reef the sail(s)

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reef the sail(s)

To reduce the area of one or more sails while they are being used by winding them over a roller or tying them up at particular points. Often specified as "the mainsail," "the jib," etc. There's too much wind to be at full sail—it's dragging the whole boat to one side. I'll keep a steady course while you go and reef the mainsail. We should be fine if we just reef the jib, I think. The captain ordered us to reef the sails in before the storm hit.
See also: reef
Farlex Dictionary of Idioms. © 2015 Farlex, Inc, all rights reserved.

reef a sail in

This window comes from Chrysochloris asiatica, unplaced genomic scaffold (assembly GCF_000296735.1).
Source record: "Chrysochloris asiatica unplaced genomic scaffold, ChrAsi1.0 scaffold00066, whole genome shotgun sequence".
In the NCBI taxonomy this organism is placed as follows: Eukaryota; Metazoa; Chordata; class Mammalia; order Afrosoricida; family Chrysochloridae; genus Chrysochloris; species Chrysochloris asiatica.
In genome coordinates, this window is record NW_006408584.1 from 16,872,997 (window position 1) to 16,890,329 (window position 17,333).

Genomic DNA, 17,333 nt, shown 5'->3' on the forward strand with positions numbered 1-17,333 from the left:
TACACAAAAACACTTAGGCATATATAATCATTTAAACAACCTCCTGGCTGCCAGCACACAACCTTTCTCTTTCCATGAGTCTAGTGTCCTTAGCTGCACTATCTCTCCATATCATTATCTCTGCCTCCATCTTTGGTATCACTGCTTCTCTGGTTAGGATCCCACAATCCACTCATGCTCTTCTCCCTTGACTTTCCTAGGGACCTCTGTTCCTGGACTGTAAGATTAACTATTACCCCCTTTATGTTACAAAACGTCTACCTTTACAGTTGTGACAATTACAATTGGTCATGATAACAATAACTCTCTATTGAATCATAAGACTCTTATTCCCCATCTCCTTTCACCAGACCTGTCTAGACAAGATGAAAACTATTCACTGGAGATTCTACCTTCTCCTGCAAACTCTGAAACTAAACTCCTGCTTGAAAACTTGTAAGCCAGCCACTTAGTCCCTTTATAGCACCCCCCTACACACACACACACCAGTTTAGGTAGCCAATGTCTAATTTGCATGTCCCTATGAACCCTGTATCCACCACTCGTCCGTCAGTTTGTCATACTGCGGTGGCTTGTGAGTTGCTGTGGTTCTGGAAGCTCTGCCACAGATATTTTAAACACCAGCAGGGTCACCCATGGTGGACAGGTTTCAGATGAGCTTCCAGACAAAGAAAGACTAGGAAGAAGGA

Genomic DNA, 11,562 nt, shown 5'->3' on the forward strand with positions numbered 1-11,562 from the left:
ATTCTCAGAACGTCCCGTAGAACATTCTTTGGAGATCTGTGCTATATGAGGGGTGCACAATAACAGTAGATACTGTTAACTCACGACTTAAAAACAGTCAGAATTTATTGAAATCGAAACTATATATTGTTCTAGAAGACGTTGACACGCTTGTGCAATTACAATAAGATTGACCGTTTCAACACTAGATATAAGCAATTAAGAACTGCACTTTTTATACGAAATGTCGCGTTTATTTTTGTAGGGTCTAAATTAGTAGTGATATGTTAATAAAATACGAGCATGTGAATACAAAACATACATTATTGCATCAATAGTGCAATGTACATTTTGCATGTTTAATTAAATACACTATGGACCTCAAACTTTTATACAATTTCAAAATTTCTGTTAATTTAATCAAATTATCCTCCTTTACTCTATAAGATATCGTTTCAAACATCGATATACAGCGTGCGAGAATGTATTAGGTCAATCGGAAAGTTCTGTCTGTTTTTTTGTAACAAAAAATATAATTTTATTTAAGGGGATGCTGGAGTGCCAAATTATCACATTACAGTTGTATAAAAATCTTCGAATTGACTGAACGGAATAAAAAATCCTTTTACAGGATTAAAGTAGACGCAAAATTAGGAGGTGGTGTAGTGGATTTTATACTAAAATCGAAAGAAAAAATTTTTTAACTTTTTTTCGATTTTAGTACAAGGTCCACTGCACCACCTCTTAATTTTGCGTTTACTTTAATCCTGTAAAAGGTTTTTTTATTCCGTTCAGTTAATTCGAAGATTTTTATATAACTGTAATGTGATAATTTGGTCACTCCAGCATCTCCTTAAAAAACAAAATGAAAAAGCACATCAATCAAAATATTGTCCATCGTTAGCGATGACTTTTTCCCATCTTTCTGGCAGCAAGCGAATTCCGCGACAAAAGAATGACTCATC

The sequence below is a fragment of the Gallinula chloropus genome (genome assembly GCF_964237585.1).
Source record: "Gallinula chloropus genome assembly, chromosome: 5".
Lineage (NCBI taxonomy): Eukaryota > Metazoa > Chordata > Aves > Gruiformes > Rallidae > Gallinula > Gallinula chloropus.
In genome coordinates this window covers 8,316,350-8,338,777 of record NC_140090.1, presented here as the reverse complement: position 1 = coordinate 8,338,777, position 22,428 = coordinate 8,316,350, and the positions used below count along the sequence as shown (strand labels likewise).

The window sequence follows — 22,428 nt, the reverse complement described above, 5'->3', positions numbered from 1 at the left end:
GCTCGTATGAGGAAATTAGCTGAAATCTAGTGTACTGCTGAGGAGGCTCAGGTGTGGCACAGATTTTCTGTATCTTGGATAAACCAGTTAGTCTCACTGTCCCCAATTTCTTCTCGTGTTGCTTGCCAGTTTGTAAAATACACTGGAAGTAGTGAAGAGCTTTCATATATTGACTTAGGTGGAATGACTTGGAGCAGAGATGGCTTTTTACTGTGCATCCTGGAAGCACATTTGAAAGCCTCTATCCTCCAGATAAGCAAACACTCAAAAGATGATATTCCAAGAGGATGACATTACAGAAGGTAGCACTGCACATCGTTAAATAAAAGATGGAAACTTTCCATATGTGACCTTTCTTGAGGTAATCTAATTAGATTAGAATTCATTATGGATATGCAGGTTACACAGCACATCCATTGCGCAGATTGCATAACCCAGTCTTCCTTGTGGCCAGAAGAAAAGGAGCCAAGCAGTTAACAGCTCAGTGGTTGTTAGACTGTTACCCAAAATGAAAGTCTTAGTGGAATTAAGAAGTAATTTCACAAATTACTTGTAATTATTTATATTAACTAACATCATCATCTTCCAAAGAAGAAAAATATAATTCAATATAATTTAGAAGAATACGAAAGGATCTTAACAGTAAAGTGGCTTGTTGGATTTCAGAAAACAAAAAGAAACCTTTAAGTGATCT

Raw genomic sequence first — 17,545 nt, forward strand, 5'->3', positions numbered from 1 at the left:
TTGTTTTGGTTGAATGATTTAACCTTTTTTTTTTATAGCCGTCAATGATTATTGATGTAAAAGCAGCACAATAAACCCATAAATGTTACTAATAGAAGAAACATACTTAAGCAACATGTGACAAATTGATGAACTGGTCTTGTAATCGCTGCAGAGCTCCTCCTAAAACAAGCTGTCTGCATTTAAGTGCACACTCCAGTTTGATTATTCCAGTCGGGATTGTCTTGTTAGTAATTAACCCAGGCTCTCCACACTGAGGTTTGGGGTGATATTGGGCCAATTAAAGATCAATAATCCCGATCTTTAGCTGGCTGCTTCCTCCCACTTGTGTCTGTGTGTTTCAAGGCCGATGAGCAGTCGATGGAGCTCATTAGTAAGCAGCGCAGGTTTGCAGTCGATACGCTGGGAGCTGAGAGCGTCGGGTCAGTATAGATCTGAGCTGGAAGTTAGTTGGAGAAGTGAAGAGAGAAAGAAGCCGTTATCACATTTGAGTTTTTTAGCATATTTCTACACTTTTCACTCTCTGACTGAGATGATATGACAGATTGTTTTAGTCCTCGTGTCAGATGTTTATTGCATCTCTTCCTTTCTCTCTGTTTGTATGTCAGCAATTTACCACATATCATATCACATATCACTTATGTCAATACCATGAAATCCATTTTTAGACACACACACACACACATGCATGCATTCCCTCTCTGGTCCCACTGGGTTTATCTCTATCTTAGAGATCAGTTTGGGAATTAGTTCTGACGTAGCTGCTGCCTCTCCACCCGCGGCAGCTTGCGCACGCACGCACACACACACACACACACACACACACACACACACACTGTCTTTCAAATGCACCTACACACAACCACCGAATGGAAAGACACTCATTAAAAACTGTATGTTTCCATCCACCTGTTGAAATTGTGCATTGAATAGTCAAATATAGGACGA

to reduce the area of a ship's sail, by folding the sail. The first mate ordered the sailors to reef the sails in. They had to reef in the sails.
See also: reef, sail
McGraw-Hill Dictionary of American Idioms and Phrasal Verbs. © 2002 by The McGraw-Hill Companies, Inc.
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References in periodicals archive ?
The rule of thumb is to reef before it is needed as it is always easier to reef the sails before rather than during a storm.
Reef - handling sails - going up the mast in all weather to reef the sails. Steer - all the skills of steering, including compasswork, boat handling, and points of sail.
"The cadets were ordered to furl and reef the sails which is standard operational procedure for the night and unfortunately the cadet fell while aloft."